The Government has announced plans to boost UK's role as automotive tech world leader in today's green paper; it predicts EVs will force major changes to electric grid

The Government's 2017 Industrial Strategy report has outlined plans for a new autonomous and connected vehicle test centre, which will be built to boost the UK's role as an automotive technology world leader.

The yet to be located site (more details of which will be revealed this spring), will boost the UK's armoury for the development of future automotive tech. It currently includes an Advanced Propulsion Centre that was built in Coventry in 2013, which came as part of the Government's £1 billion investment plan into low carbon transport technology.

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Today's Department for Business, Energy and Industrial Strategy green paper also predicts that the UK's electricity grid will need to be heavily upgraded in order to cater for the power demands of electric vehicles. It says "Ensuring that our grid is smart and resilient to new demands - and new sources of supply - will be important for energy security, cost and industrial opportunities."

Brexit: EU single market is ‘critical’ to UK automotive sector

UK chief scientific adviser, Sir Mark Walport, will head new research on grid technology, battery technology and energy storage. The use of electric cars to supply energy back into the grid is listed as an area of interest.

Additionally, the new strategy highlights the importance of balancing the UK's economy and lists the Government's £1.1 billion of funding for local roads and public transport networks as a key tool to equal out national investment.

The paper suggests taxes could be adjusted for the research and development sector as a whole to help stimulate investment in Britain in the face of Brexit. It adds "[The Government] will advise on how best to build on the excellence of UK research and innovation, maximising the opportunity of the UK’s exit from the European Union." Such changes could benefit the UK's automotive sector.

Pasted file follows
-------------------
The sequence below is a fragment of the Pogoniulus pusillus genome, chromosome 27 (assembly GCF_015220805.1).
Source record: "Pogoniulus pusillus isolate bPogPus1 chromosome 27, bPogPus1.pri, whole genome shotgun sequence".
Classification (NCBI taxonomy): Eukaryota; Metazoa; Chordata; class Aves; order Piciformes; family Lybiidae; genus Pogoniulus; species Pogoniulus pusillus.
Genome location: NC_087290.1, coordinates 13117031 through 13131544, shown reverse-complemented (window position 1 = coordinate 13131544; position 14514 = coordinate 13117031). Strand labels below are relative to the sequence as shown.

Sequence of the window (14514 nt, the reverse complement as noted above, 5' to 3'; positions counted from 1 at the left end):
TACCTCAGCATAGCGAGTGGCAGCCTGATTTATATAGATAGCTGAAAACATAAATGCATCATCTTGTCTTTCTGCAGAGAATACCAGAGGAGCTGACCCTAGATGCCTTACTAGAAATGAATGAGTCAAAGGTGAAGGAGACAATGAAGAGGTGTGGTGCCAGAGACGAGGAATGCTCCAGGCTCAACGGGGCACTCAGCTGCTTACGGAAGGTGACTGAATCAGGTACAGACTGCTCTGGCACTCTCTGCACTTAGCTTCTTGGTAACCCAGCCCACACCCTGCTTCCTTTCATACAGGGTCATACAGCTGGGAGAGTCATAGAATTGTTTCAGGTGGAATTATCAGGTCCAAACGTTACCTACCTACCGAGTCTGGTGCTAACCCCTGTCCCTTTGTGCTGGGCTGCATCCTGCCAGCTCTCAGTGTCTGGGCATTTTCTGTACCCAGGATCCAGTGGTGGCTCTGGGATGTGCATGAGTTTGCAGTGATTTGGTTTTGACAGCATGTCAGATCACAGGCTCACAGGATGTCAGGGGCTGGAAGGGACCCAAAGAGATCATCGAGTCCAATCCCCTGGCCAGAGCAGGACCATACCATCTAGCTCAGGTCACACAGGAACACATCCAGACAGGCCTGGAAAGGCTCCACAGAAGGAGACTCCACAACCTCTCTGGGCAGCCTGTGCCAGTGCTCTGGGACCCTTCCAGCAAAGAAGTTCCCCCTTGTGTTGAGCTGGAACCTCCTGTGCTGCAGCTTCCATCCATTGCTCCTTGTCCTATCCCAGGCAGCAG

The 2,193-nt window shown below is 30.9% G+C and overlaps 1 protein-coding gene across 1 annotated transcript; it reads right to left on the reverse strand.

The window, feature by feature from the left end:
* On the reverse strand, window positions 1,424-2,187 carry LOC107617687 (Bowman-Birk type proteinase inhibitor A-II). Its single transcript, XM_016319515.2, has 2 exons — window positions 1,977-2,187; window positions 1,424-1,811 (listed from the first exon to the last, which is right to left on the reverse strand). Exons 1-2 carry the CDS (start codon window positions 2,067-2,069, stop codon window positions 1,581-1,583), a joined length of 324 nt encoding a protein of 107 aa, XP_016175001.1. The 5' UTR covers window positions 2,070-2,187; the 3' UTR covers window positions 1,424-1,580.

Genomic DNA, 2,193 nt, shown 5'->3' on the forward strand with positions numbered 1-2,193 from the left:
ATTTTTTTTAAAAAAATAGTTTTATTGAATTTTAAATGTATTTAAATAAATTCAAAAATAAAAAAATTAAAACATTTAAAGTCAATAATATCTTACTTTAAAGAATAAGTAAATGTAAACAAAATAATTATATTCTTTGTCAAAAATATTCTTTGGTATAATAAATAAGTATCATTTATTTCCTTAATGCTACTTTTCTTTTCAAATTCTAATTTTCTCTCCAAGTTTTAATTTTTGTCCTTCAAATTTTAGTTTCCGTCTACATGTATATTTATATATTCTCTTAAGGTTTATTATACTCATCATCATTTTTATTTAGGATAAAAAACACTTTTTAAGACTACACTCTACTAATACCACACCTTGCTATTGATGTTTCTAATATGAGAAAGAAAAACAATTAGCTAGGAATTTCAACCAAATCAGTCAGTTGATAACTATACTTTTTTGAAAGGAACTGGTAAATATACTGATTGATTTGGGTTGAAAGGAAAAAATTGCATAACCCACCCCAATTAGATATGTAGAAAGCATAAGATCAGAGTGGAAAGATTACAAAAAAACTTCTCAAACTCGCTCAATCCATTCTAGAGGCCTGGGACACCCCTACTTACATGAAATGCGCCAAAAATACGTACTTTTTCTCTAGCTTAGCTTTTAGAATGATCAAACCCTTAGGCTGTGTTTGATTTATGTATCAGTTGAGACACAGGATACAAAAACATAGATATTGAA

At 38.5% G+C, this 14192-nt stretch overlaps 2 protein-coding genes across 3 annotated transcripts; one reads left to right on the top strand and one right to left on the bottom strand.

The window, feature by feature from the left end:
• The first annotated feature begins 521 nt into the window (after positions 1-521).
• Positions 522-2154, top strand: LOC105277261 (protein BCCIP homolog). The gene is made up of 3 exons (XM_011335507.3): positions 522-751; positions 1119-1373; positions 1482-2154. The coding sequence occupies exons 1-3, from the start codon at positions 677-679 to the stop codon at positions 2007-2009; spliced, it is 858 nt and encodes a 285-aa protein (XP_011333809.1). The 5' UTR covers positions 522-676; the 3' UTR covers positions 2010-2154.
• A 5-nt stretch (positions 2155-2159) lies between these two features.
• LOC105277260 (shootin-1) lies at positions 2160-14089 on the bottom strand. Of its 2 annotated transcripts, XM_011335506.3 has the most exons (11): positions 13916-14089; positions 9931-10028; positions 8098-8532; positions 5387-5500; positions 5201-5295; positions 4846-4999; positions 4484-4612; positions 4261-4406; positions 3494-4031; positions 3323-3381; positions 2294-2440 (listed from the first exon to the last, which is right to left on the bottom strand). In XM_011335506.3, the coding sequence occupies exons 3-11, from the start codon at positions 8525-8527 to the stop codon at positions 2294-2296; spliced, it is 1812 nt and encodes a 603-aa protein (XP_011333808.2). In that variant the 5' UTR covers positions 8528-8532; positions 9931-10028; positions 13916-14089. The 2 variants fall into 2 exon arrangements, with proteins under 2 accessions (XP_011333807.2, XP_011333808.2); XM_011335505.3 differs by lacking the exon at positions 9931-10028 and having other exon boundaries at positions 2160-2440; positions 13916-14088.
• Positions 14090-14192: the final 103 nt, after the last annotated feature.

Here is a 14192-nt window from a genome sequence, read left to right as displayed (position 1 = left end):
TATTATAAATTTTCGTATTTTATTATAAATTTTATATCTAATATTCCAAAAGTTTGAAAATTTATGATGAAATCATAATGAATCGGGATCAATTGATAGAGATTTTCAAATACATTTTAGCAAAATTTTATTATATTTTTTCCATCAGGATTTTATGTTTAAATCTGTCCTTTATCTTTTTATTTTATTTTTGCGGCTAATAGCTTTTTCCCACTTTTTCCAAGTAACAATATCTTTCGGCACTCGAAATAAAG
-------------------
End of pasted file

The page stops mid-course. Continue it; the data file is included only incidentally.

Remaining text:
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Comments
3

23 January 2017
The main issue is how to avoid having to pay import tariffs when UK made cars are being exported to the EU. That will be a tough one. The 'cherry picking' can be reversed too - each of the EU countries may turn out to be against the UK getting a good deal for various reasons. For instance, have car brands set up manufacturing plants in their country or to give their own car brands a competitive edge. May's threat of making the UK some sort of tax haven just at the border of the EU may too ricochet.

23 January 2017
There are very few actual car "manufacturing plants", the vast majority are assembly plants bringing together components from worldwide EU and non-EU suppliers. Consequently the tariffs issue is very complex - both for the imported components and exported final product. The time estimates for completing trade deals stretching out to 10+ years may sound ridiculous, but industry should be prepared, and hope existing foreign-owned assemblers don't lose patience and move away

23 January 2017
As an example. Ford export engines from the UK (and gearboxes from Getrag Ford), BMW export engines from the UK, which are then re-imported as whole cars!

The same applies to component suppliers, the days of a (more or less) 100% British or German car are long gone

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